Neil Thompson on Thomas Frank 'professional foul' policy after tackle sees Sheffield Wednesday youngster ruled out for six weeks
Neil Thompson has had his say on Brentford’s policy of deliberate professional fouling after a nasty attack-stopping tackle has left one of his youngsters sidelined for up to six weeks.
An over-zealous tackle by Brentford right-back Henrik Dalsgaard has left Sheffield Wednesday youngster Fisayo Dele-Bashiru with an ankle injury that will likely see him out until April and came in the days after his manager Thomas Frank encouraged his side to make more ‘professional fouls’ in order to stop opposition counter attacks.
Dalsgaard received only a yellow card for the foul, which incensed the Owls bench.
Speaking in his post-match press conference, Frank said he was satisfied with how his side carried out his instructions, saying: “We learned from recent games and we were clever enough to make those professional fouls. We did those twice today. Every team does them against us, so it is part of the game.”
Two days on Wednesday caretaker boss Thompson told The Star: “It can be cynical at times. You look at the tackle on Fisayo and it wasn’t great.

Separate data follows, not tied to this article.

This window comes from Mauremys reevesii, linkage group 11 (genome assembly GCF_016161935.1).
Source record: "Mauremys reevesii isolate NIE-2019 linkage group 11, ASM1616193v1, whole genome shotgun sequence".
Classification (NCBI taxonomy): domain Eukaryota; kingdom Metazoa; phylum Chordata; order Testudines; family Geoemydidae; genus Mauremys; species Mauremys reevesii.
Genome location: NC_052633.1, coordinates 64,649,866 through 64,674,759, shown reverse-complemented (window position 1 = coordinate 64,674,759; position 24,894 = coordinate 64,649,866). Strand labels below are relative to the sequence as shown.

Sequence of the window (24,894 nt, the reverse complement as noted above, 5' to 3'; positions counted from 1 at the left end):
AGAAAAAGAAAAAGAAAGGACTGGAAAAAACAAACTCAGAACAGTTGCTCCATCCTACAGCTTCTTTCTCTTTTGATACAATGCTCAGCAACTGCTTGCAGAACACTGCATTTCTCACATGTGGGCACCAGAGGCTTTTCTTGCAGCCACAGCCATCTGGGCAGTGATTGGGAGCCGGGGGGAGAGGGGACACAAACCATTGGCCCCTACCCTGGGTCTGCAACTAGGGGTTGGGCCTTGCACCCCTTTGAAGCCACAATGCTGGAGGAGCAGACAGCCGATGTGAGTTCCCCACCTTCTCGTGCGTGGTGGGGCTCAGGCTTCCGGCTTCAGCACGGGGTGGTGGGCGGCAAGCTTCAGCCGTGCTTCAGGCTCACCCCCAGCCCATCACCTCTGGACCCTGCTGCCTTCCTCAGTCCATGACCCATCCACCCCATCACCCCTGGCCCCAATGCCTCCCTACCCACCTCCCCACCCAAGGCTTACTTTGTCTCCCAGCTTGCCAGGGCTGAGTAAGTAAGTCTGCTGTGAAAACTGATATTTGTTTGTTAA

“You can call it professional fouls, call it whatever you want, call it a bit of savvy. Sometimes you have to get cute in the game but he’ll deal with whatever he has to.
“He can deal with in his team and we’ll deal with our team.
“From our point of view, the defeat the other night was not down to anything like that, it was down to switching off at certain times and not defending properly in the box.”
Asked whether his side could benefit from embracing the ‘dark arts’ of the game a little more, he said:
“That’s down to the individual and how they see the game. At the end of the day there are a lot of decisions players have to make with the ball, without the ball and when the heat of battle is on, sometimes you do things you’re not supposed to and things that aren’t good.
“You’ve got to do that sort of thing sometimes, you have to manage the game and sometimes if you’re ahead you have to find a way to see it out. You can call it professionalism, you can call it what you want.”